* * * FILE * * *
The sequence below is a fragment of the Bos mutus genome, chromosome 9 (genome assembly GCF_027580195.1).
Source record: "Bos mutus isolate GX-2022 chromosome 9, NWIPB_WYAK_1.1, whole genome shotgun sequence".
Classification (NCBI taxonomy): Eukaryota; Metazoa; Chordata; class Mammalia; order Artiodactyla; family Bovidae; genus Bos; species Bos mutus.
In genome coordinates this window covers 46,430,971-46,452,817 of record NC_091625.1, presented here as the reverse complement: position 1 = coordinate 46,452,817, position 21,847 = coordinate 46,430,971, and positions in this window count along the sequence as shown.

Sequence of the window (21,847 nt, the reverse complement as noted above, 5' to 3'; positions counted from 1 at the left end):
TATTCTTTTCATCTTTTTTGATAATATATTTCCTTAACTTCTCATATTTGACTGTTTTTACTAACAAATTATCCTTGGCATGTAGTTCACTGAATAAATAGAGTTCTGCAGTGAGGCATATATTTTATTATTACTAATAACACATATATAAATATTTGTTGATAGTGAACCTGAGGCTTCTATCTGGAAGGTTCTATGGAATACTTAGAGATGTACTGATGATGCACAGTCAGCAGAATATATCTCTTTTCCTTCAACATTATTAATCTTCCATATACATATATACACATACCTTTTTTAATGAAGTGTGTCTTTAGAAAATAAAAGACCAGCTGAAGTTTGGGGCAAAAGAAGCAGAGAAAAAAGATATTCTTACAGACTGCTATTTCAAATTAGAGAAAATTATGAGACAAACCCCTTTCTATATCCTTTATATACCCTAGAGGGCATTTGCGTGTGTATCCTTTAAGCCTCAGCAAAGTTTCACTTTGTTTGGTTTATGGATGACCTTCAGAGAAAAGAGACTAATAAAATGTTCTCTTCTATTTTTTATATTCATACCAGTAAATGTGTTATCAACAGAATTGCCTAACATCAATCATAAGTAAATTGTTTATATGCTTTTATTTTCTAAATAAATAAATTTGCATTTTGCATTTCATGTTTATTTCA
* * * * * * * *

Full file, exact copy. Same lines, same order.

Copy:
The sequence below is a fragment of the Bos mutus genome, chromosome 9 (genome assembly GCF_027580195.1).
Source record: "Bos mutus isolate GX-2022 chromosome 9, NWIPB_WYAK_1.1, whole genome shotgun sequence".
Classification (NCBI taxonomy): Eukaryota; Metazoa; Chordata; class Mammalia; order Artiodactyla; family Bovidae; genus Bos; species Bos mutus.
In genome coordinates this window covers 46,430,971-46,452,817 of record NC_091625.1, presented here as the reverse complement: position 1 = coordinate 46,452,817, position 21,847 = coordinate 46,430,971, and positions in this window count along the sequence as shown.

Sequence of the window (21,847 nt, the reverse complement as noted above, 5' to 3'; positions counted from 1 at the left end):
TATTCTTTTCATCTTTTTTGATAATATATTTCCTTAACTTCTCATATTTGACTGTTTTTACTAACAAATTATCCTTGGCATGTAGTTCACTGAATAAATAGAGTTCTGCAGTGAGGCATATATTTTATTATTACTAATAACACATATATAAATATTTGTTGATAGTGAACCTGAGGCTTCTATCTGGAAGGTTCTATGGAATACTTAGAGATGTACTGATGATGCACAGTCAGCAGAATATATCTCTTTTCCTTCAACATTATTAATCTTCCATATACATATATACACATACCTTTTTTAATGAAGTGTGTCTTTAGAAAATAAAAGACCAGCTGAAGTTTGGGGCAAAAGAAGCAGAGAAAAAAGATATTCTTACAGACTGCTATTTCAAATTAGAGAAAATTATGAGACAAACCCCTTTCTATATCCTTTATATACCCTAGAGGGCATTTGCGTGTGTATCCTTTAAGCCTCAGCAAAGTTTCACTTTGTTTGGTTTATGGATGACCTTCAGAGAAAAGAGACTAATAAAATGTTCTCTTCTATTTTTTATATTCATACCAGTAAATGTGTTATCAACAGAATTGCCTAACATCAATCATAAGTAAATTGTTTATATGCTTTTATTTTCTAAATAAATAAATTTGCATTTTGCATTTCATGTTTATTTCA